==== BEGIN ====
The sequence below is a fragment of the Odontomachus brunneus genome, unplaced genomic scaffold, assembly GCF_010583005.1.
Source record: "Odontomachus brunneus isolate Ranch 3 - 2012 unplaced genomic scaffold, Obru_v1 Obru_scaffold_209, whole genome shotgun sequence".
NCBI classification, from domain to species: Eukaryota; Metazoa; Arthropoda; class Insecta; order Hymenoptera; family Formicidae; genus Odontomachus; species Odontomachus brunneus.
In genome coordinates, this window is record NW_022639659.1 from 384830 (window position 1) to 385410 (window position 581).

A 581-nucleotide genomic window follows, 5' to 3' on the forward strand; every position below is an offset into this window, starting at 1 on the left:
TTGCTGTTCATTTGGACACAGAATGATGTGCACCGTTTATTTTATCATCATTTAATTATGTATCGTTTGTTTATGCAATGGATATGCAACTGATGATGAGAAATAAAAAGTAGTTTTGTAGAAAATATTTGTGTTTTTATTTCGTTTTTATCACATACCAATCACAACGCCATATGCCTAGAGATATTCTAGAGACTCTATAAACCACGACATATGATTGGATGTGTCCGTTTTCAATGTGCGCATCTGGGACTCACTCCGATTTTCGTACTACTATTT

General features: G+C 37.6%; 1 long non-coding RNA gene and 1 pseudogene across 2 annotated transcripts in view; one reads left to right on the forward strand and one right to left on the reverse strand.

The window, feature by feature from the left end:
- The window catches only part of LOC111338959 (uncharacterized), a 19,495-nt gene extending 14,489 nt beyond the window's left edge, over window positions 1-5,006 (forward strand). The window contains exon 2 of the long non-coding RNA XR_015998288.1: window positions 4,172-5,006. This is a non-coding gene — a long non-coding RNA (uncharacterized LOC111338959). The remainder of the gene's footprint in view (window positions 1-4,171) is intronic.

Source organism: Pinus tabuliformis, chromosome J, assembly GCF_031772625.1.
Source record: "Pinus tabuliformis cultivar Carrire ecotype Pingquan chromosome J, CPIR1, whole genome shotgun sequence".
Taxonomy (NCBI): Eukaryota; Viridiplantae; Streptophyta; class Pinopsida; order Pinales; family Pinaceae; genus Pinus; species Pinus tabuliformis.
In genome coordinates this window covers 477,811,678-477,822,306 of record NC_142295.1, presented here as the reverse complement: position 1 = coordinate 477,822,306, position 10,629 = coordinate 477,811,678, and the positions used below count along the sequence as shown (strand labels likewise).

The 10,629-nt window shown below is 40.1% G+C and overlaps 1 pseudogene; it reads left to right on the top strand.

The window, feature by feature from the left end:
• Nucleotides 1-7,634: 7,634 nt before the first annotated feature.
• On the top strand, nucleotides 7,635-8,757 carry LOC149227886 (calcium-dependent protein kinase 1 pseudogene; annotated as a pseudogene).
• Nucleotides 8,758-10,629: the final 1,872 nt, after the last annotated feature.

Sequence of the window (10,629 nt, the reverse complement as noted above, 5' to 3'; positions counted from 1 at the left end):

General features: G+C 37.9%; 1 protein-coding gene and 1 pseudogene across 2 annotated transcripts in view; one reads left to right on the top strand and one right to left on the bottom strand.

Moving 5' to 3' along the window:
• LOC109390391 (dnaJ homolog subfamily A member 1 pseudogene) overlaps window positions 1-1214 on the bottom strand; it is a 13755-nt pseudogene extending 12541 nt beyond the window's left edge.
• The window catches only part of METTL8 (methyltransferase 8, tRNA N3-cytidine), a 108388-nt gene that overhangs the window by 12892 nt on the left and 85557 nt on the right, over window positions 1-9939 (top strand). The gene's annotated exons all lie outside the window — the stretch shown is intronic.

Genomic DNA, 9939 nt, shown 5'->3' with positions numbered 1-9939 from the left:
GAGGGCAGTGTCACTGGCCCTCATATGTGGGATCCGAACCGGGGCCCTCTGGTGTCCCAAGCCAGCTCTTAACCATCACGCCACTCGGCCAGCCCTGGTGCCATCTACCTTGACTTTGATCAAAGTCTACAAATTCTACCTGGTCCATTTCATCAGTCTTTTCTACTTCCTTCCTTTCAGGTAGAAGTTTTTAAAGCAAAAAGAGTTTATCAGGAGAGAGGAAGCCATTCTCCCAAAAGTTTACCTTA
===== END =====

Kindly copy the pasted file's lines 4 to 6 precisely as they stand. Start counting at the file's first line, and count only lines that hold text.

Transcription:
In genome coordinates, this window is record NW_022639659.1 from 384830 (window position 1) to 385410 (window position 581).

A 581-nucleotide genomic window follows, 5' to 3' on the forward strand; every position below is an offset into this window, starting at 1 on the left:
TTGCTGTTCATTTGGACACAGAATGATGTGCACCGTTTATTTTATCATCATTTAATTATGTATCGTTTGTTTATGCAATGGATATGCAACTGATGATGAGAAATAAAAAGTAGTTTTGTAGAAAATATTTGTGTTTTTATTTCGTTTTTATCACATACCAATCACAACGCCATATGCCTAGAGATATTCTAGAGACTCTATAAACCACGACATATGATTGGATGTGTCCGTTTTCAATGTGCGCATCTGGGACTCACTCCGATTTTCGTACTACTATTT